Connexin rolls out UK's first nationwide IoT network

A city skyline at dusk overlaid with graphics to show an IoT network
(Image credit: Shutterstock)

Smart city development firm Connexin has announced plans to expand its Internet of Things (IoT) network across the entirety of the UK, with all local authorities and regions now able to link up with the company’s flagship platform.

Such a universal carrier-grade roaming long ranger wide area network (LoRaWAN) aims to lower the barriers to entry for regional governments hoping to launch their own smart city projects. This also eases the process for all organisations hoping to adopt IoT products.

This national rollout is the first of its kind in the UK and has started following successful regional deployments in Yorkshire, with organisations such as Yorkshire Water, Hull City Council and Amey among those which are already using the system.

Using the LoRaWAN network can allow any organisation in public service, from councils to utility firms, deploy IoT products without having to build their own network as they can tap into Connexin’s universal system.

“With a low-cost wide-area networking solution becoming available to all organisations across the UK, it opens up opportunities for those looking to deploy IoT solutions for a fraction of the cost of existing cellular infrastructure solutions,” said the founder and CEO of Connexin, Furqan Alamgir.

“Not only does this promote the development of new IoT-based technology but it allows existing solutions to be rolled out nationwide to encourage further adoption and will allow more people to utilise and benefit from affordable, carrier-grade IoT connectivity.”

This news builds on an £80 million fundraising effort in September, with the company aiming to become the UK’s chief smart cities provider following successful regional deployments in Sheffield, Hull, and the South Coast. The expansion of its national IoT network to cover all areas of the UK is now underway.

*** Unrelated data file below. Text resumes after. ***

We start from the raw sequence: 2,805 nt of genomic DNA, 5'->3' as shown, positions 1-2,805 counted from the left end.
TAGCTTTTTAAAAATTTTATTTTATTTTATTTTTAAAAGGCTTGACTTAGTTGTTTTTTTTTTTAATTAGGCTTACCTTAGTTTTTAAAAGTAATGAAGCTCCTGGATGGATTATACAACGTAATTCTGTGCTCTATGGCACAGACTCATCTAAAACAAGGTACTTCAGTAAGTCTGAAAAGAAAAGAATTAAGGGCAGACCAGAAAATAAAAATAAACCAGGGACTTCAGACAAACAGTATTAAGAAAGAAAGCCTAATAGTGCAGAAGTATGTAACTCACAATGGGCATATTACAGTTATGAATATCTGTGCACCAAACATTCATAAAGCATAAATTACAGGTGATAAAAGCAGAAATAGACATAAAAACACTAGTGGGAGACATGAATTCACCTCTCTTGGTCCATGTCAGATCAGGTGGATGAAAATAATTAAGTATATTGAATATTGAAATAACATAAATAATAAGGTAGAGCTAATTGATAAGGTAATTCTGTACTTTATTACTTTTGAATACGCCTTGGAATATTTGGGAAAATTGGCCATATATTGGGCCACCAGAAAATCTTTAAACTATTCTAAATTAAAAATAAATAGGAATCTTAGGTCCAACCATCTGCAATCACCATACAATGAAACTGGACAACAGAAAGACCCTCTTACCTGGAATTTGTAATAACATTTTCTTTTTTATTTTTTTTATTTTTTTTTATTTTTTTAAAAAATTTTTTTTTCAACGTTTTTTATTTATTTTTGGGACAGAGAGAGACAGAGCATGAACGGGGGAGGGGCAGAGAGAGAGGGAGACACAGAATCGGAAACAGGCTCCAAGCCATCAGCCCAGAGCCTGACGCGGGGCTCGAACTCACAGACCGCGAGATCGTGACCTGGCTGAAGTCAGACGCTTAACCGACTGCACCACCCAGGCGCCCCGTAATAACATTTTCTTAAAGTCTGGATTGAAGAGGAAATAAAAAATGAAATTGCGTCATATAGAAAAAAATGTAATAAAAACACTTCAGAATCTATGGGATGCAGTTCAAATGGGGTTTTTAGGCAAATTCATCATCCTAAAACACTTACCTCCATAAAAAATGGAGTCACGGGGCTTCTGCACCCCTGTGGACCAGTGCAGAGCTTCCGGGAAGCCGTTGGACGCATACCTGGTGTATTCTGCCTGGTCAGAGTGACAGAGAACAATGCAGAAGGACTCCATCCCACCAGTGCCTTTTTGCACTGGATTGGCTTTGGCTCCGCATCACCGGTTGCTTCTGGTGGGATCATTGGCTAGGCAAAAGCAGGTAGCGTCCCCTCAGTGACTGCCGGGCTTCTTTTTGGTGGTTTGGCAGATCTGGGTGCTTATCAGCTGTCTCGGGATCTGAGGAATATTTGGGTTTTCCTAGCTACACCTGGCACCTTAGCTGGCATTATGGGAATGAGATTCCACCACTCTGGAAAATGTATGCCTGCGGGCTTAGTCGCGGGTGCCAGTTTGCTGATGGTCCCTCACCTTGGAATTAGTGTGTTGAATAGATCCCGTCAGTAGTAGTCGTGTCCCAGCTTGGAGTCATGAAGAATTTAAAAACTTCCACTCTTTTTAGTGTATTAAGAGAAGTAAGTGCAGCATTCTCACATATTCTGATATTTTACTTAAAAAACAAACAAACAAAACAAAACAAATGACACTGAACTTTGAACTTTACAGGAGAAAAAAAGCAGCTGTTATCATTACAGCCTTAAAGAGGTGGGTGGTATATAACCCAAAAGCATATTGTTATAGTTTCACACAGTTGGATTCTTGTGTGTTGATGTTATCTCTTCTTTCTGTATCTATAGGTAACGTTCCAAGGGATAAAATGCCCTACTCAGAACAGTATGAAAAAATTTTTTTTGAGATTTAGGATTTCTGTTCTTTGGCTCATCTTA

The presence of a national IoT network may help to kickstart smart city projects across the UK, with only limited implementation and success to date. Many projects are either small in scale, or in the pipeline for future development, such as the government’s £90 million cash injection to build ‘future transport zones’. These will be located in the West of England Combined Authority, Portsmouth and Southampton, and Derby and Nottingham.

Asked to elaborate on the benefits for organisations joining a shared, universal network, Alamgir told IT Pro that the key benefit is a single architecture being used across multiple public sector organisations within a single local authority. "The collaboration aspect standardises the data access layer making it easier for local authorities to share data. Another obvious benefit is the cost of entry. Device manufacturers and solution providers have one single architecture to integrate with to provide service throughout the UK, so provides simplicity and cost savings.

"Lastly, it drives inward investment into the UK. Solution providers are more likely to deploy cutting edge IoT solutions across a single, managed and supported network vs multiple disparate ones.”"

Keumars Afifi-Sabet

Keumars Afifi-Sabet is a writer and editor that specialises in public sector, cyber security, and cloud computing. He first joined ITPro as a staff writer in April 2018 and eventually became its Features Editor. Although a regular contributor to other tech sites in the past, these days you will find Keumars on LiveScience, where he runs its Technology section.